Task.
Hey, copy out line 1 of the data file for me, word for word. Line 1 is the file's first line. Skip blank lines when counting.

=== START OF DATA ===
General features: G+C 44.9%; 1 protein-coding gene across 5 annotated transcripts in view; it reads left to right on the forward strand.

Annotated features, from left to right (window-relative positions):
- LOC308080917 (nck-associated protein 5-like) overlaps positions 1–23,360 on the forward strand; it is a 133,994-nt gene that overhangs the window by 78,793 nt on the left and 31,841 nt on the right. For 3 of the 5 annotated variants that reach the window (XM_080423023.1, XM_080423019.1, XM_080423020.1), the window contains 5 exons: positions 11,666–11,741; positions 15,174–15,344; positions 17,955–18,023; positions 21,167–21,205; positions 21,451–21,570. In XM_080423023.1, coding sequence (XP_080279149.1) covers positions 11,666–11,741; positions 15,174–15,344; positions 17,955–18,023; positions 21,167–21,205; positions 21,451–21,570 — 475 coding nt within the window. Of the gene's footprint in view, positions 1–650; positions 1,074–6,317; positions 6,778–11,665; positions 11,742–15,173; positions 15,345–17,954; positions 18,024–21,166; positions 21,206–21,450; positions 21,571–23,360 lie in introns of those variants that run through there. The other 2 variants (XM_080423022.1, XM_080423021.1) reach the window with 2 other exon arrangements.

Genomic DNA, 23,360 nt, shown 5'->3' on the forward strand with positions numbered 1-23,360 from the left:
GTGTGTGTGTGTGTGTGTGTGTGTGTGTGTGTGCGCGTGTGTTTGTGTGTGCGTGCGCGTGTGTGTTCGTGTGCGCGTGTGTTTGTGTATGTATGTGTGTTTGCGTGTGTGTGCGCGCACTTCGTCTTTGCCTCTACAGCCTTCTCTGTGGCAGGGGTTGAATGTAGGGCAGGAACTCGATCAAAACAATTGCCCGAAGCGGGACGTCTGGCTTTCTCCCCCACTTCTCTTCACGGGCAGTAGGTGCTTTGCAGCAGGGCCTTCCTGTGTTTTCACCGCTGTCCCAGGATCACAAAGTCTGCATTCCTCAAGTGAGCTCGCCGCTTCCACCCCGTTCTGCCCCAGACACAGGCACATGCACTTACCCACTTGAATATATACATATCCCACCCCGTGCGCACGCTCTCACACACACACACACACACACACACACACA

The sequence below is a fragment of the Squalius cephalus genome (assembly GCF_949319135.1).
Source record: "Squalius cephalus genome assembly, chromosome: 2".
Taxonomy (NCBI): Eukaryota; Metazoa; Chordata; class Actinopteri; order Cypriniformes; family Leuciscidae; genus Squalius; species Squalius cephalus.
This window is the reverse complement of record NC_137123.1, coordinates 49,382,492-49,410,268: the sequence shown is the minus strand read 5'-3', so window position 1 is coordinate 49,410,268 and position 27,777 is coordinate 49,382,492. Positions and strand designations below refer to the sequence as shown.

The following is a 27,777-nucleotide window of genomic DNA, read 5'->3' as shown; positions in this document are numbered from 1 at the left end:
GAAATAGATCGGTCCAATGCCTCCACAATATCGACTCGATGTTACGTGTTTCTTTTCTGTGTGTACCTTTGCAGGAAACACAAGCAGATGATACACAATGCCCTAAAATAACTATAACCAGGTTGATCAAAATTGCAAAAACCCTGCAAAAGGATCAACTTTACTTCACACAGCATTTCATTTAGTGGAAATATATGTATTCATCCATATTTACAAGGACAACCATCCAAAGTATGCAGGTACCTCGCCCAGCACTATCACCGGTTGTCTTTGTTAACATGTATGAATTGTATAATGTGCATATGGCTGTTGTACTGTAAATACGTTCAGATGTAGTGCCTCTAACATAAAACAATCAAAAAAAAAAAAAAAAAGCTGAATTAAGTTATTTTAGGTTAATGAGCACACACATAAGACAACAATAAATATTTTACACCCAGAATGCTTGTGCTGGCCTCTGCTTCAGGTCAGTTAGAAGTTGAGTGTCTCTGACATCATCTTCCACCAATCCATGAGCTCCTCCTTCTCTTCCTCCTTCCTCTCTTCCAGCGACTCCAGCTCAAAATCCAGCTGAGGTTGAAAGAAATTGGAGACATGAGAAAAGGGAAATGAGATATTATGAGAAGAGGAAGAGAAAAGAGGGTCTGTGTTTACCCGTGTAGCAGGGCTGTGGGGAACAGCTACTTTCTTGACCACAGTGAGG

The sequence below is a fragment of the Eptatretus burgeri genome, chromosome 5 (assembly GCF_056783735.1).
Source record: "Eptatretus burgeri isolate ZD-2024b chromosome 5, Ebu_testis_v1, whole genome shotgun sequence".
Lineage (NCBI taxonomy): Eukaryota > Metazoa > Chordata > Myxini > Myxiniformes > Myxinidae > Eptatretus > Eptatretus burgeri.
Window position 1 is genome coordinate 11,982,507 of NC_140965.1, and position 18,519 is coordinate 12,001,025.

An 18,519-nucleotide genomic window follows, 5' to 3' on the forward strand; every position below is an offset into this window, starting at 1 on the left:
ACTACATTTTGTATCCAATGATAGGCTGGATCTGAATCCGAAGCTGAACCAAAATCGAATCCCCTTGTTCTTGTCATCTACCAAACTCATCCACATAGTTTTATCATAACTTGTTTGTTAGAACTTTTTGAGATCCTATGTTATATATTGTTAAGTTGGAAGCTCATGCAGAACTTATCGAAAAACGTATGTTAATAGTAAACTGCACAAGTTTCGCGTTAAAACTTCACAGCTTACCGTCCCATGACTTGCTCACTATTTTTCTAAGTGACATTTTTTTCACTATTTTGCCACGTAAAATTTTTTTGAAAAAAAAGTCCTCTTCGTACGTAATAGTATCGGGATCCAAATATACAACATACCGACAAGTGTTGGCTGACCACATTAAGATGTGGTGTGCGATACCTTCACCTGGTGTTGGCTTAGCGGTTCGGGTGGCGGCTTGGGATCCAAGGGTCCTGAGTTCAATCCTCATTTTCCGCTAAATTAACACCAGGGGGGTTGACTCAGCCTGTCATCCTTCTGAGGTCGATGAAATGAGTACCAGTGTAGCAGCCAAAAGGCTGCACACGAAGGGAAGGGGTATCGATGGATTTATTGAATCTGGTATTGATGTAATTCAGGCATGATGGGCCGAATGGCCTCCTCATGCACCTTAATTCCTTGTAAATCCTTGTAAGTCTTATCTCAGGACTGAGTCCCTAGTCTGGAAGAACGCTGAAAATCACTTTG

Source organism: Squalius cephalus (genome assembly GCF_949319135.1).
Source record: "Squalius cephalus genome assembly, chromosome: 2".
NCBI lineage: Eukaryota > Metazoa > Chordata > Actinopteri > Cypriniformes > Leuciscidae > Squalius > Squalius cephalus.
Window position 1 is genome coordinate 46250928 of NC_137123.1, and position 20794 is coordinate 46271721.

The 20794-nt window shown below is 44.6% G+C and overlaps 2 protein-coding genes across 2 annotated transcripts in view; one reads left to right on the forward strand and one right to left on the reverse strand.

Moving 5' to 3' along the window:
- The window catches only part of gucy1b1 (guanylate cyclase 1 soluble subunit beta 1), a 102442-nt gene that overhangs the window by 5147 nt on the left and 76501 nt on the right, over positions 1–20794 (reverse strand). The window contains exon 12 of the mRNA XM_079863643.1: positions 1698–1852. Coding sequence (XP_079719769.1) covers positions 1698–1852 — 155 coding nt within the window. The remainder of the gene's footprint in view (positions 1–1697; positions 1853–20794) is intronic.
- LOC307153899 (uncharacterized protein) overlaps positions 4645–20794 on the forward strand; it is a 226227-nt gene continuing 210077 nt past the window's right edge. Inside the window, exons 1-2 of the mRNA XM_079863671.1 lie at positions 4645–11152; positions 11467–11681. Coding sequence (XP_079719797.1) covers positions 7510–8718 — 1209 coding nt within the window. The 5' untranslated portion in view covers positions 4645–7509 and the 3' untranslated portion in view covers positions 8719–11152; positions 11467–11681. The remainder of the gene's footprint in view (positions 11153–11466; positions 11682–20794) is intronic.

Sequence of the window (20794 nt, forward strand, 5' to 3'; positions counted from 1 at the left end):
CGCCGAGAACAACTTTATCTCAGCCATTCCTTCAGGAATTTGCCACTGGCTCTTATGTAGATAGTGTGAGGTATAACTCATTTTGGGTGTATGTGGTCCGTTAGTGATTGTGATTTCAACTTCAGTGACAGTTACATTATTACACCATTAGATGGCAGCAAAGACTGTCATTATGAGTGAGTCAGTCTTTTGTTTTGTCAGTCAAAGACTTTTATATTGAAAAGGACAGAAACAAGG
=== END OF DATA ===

General features: G+C 44.9%; 1 protein-coding gene across 5 annotated transcripts in view; it reads left to right on the forward strand.